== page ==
Spirit Foods — Ethnobotanist Brings Band Members Back to Their Roots


You could say that Linda Bishop has been an ethnobotanist since she was a youngster in Ohio, learning about wild foods and medicines from her grandma, a citizen of the Catawba or Iswa Nation.

However, it took Linda a few more years to discover that there was actually a word for what she and her grandma were doing: "ethnobotany," which the dictionary defines as "the plant lore of Indigenous cultures."

"I was always an outdoors kind of girl," said Linda. "From the time I was five or six, I would forage for salad, so when I decided to go to college, it seemed like a natural fit to study plants. That's where I discovered that using plants for food and medicine was actually a field of study."

Linda earned a bachelor’s degree in botany, anthropology, and literature from Miami University of Ohio and a master’s in Science Education from Montana State.

Western science was not where Linda's heart was, though. "I was most interested in how I could serve my community, but the university was more interested in the research I could do," she said. "I didn't feel that looking through a microscope was the best way to serve my community. I wasn’t interested in knowledge for the sake of knowledge. I wanted knowledge to help people. That's when I decided I needed to focus on applying the stuff I was learning."

Since 2001, Linda has been teaching at Sitting Bull College on the Standing Rock Reservation in Fort Yates, North Dakota. She studied the Lakota language while teaching students about traditional foods and medicines.

When she came to Mille Lacs to present a workshop, she developed an interest in the region and the Mille Lacs Band.
Commissioner of Natural Resources Bradley Harrington was also interested in what Linda could bring to the Band, and he eventually created a position for an ethnobotanist, and Linda applied for the job.

Now, as the Mille Lacs Band DNR's ethnobotanist, Linda is helping Anishinaabe people to literally get in touch with their roots.

"This is the first tribal ethnobotanist position in the US, so I have no model to follow," Linda said. "I'm working with Bradley to determine what it should look like. We know that we want to see Band members eating more traditional foods, we want to see more traditional foods at feasts and as part of everyday diets, and we want to see more traditional medicines as part of their healing."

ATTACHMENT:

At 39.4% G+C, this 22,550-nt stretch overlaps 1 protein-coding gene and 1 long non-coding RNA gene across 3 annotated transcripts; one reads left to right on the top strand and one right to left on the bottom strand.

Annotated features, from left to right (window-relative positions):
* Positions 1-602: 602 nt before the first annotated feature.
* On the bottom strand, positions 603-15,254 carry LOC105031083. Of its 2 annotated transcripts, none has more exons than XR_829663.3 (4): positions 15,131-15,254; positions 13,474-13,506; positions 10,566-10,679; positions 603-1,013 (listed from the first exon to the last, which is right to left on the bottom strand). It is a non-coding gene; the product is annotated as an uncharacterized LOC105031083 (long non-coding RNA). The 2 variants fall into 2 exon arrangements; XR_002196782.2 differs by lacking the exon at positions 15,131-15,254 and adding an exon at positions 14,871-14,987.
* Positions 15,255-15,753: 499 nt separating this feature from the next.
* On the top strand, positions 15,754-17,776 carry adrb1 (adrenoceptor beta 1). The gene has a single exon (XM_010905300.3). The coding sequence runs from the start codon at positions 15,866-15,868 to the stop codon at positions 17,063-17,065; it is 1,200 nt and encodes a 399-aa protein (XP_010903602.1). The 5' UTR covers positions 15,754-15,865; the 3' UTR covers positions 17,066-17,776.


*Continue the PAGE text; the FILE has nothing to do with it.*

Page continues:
Western diets have changed the palates of Indian people, making them crave sweet and salty foods. Those changes have resulted in health problems ranging from diabetes to addiction to obesity.

Linda believes those changes can be reversed, and the health effects will be dramatic.

"Native people suffer from depression and anxiety at a higher rate than the general population. Historical trauma
manifests itself physically," Linda said. "But when you're using the medicine of your ancestors, yo'’re not just getting a physical benefit. The genetic memory of those plants helps to heal you spiritually and emotionally as well."

Sometimes when Indian people talk about "traditional foods," they’re referring to frybread or potato soup, but Linda doesn't agree. "Those aren't traditional foods," she said. "People can get angry with me when I say that, but it's true. Those are survival foods, and they got us by, but now we have to move beyond that and do more than just survive; we need to teach our children to thrive, and to feed themselves spiritually as well. If we can't feed ourselves, we're not sovereign people. Security is getting enough calories; sovereignty is being able to have a choice about the foods we eat."
Linda gives a local example: manoomin.

"Ojibwe people have an emotional and spiritual connection to wild rice. When they eat the rice, it's like they're eating spirit food," said Linda. "There's no spirit left in a Twinkie."

Linda has held workshops in all districts, which have been well received by those in attendance. There is clearly a need and a strong desire among Band members for more education on native foods and medicines.

Linda will be working out of the old ice cream shop in Wahkon, with the goal of making a variety of plants and products available to Band members. She will also meet with individual Band members to discuss how native plants can help them live healthier lives.

In addition to manoomin, walleye, deer, and maple sugar, Linda can tick off dozens of "spirit foods" that grow locally — hazelnuts, chokeberries, raspberries, acorns, milkweed, fiddle- heads. "Beautiful, tasty, delicious, nutritious foods are everywhere," she said. "The Ojibwe are surrounded by abundance."